Thursday, June 22, 2017
Pitcher Dick Hall's longevity: it is explained easily
It says a lot for Dick Hall's longevity that he was a nemesis for my Minnesota Twins in 1969 and 1970. I was emotionally invested in our Twins back then, when I was junior high-age. I hated those Baltimore Orioles. Of course that was a foolish way to think. The Twins seemed snakebit then, this in spite of the fact that they were unquestionably spectacular in regular season play. But when the post-season arrived, I sensed that the fans around me became defeatist. We shrugged and figured it was unlikely that we could get past those Baltimore Orioles with relief ace Dick Hall.
Such a nice, crisp name to pronounce: one syllable for both the first and last names.
Hall made his first post-season appearance in 1969 against our Twins. He was the wily graybeard: 39 years old. Any clues as to his longevity? There is one huge one: It wasn't until he was 16 years old that Hall began to play baseball. He was a member of a 16-year-old team that won the Cardinal Gibbons championship (Baltimore area), and that, he said, "was my first taste of baseball."
So my point is: Hall preserved his body and especially his arm so that he would have the physical resilience for a long career in baseball.
Hall strode out to the pitching mound at Baltimore's Memorial Stadium in early fall of 1969. This was the first year of the divisional format. The Twins won the West while Baltimore came out of the East. In the first American League Championship Series ever played, Hall was the Game 1 winning pitcher in a 4-3 Orioles victory. It was the epitome of the kind of heartbreak us Twins fans were dealt in the post-season of both 1969 and '70. You'll recall that 1969 was the year of the "Miracle Mets." Baltimore fell to the Mets in the '69 World Series. Hall was the losing pitcher in Game 4 but he got his World Series creds started.
In 1970 Hall was the oldest active player in the American League. He turned 40 on September 27. His savvy and sound physical health helped him achieve a 10-5 record with an ERA of 3.08 and three saves. He issued just six walks, only four of them unintentionally. Pinpoint control was an absolute hallmark of his career. Ted Williams commented that Hall might look like an easy pitcher to hit when he was warming up. That appearance was totally deceiving.
The 1970 A.L. divisional series was like a carbon copy of '69. Our Twins tore up the opposition in the regular season. Tony O. and Harmon were superlative. But the snakebit quality could not be escaped vs. those Orioles. Again, Hall was the winning pitcher in Game 1 of the divisional playoffs. He allowed just one baserunner in his 4 2/3 innings. Once the Orioles completed business in that series, a sweep again, they went on to face Cincinnati in the World Series. The Orioles were not to be denied this time. Game 2 of the Fall Classic saw Hall enter the game in the bottom of the seventh with runners on first and second and two outs. Hall set down Tony Perez, Johnny Bench, Lee May, Hal McRae, Tommy Helms and pinch-hitter Bernie Carbo and Jim Stewart to save the Orioles' 6-5 victory.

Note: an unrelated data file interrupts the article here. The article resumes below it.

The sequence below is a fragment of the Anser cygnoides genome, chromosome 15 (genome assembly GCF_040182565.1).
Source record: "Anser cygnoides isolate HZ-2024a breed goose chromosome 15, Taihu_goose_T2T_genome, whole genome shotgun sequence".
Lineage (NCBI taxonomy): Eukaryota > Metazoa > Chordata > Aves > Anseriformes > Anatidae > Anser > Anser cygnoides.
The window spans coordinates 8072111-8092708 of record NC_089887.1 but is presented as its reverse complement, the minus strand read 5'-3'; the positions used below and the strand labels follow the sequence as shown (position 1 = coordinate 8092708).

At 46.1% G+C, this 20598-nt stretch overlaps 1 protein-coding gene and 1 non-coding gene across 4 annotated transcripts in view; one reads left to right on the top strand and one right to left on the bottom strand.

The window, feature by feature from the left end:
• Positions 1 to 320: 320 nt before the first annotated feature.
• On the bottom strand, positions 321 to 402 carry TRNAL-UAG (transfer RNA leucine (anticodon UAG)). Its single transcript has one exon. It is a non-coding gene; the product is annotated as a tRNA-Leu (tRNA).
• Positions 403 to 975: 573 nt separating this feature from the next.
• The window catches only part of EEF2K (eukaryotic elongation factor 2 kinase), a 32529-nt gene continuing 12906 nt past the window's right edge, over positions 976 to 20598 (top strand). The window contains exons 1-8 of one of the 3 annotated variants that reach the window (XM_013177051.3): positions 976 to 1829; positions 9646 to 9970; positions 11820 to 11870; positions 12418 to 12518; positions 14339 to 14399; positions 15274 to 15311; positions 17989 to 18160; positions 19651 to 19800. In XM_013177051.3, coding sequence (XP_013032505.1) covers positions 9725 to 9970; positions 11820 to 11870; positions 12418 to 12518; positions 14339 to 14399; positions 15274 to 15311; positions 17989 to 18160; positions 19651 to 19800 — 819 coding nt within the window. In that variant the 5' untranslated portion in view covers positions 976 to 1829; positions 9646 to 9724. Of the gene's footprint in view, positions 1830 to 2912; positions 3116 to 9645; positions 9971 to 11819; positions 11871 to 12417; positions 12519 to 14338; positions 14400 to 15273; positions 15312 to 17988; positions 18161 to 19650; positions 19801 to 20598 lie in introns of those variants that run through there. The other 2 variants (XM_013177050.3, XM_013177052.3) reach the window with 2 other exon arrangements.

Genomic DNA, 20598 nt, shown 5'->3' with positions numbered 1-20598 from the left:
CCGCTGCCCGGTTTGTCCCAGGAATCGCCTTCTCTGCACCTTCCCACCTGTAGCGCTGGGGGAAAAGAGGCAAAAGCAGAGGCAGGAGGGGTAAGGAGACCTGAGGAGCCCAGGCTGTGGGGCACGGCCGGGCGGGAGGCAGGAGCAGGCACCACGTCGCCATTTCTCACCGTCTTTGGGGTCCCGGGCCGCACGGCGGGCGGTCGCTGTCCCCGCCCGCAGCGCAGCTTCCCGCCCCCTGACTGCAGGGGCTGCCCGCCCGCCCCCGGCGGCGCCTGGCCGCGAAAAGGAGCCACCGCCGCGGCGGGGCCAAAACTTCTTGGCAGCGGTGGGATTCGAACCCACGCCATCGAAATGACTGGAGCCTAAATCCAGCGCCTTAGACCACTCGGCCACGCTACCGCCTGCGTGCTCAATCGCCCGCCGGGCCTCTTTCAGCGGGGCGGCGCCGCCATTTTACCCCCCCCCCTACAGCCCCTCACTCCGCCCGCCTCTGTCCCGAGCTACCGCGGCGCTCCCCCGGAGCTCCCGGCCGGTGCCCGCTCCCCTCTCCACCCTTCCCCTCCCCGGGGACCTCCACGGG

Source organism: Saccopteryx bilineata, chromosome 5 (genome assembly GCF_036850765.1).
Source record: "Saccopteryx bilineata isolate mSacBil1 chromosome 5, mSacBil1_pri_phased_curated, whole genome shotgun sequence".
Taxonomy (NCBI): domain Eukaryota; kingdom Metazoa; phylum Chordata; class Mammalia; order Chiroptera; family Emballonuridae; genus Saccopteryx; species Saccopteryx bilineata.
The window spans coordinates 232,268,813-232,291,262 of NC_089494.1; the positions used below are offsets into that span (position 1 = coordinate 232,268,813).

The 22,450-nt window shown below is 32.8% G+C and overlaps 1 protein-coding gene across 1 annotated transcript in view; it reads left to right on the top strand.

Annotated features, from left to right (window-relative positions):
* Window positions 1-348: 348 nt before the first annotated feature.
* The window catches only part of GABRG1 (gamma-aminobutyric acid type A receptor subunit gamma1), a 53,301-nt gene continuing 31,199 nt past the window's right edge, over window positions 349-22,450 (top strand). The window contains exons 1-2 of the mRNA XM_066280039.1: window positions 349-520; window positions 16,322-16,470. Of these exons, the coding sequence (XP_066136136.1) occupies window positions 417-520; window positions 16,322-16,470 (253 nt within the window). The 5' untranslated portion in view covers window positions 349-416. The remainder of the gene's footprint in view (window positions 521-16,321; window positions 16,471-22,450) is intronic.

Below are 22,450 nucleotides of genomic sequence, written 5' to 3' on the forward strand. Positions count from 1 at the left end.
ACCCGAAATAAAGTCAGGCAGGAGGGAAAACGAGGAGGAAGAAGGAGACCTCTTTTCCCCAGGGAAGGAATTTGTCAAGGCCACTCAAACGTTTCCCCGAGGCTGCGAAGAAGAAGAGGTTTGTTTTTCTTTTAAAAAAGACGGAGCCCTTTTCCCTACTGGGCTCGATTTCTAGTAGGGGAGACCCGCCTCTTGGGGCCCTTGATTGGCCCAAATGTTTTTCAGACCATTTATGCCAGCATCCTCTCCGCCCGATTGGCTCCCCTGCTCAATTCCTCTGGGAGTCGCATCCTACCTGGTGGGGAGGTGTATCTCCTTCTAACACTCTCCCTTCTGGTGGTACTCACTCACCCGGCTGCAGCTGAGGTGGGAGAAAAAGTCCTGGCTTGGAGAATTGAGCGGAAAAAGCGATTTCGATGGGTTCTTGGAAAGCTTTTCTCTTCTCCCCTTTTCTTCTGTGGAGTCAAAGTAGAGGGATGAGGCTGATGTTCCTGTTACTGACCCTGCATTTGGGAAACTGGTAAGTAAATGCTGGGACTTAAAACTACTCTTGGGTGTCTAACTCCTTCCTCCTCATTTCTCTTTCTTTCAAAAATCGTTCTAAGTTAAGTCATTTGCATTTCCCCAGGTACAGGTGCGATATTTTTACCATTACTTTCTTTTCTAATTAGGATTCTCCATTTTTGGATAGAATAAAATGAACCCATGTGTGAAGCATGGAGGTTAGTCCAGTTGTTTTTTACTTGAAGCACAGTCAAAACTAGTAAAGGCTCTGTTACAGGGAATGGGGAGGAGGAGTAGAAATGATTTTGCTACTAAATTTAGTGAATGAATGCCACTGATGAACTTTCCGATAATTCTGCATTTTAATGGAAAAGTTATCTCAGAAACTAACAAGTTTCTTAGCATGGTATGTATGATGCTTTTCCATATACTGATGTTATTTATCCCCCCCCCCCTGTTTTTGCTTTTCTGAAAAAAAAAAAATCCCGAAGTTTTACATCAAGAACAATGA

"He keeps getting people out"
Helms' comments about Hall reflected the norm: "His pitches don't seem to be moving, but I guess it's deceiving. He keeps getting people out." It was a long time since Hall showed that "crazy sidearm delivery" against Maris, Mantle and the Yankees. Baseball had gone from one epoch to the next. Hall with his well-preserved arm was able to endure and prosper. What if he had logged the usual number of innings in Little League, Babe Ruth or other levels for young boys? He could have easily over-taxed his arm.
Baseball was not enlightened about such things in the old days. It is tragic how many fine pitchers went into rapid decline, during my youth, due to overwork of the arm. Today we hear all about the "pitch count." What a blessing. A pitcher might be removed from a game even if he has a no-hitter going.
Johnny Bench hollered out at Hall from the dugout: "How can you be out there with that garbage?" The results speak for themselves. Hall had his final big league season in 1971 at at the age of 41. He won six games and saved one. His ERA bulged up a little but he had gas left in the tank for the World Series. On October 11, in Game 2 vs. the Pirates at Memorial Stadium, Hall earned a save for Jim Palmer in what turned out to be Hall's last big league appearance.
Ted Williams described Hall as a "pinpointer" with his control. "You never got a fat pitch to hit."
We must acknowledge that Hall was known as an intelligent and intellectual person. I see no evidence that these traits annoyed other ballplayers, not the way Jim Bouton's erudite traits could.
Breaking the language barrier!
There is a fascinating story with Hall's romance that led to his marriage. He met the love of his life while playing winter ball in Mexico. His first winter there saw him meet Maria Elena Nieto. They were married on December 31, 1955. The marriage would produce three daughters and a son. Maria did not speak English when they met. Hall had to learn to speak Spanish. Imagine being in love with someone who didn't speak your language! Quite the story.
Hall's whole story is most inspiring and it might not have happened had he not waited until age 16 to start pitching.
- Brian Williams - morris mn minnesota - email@example.com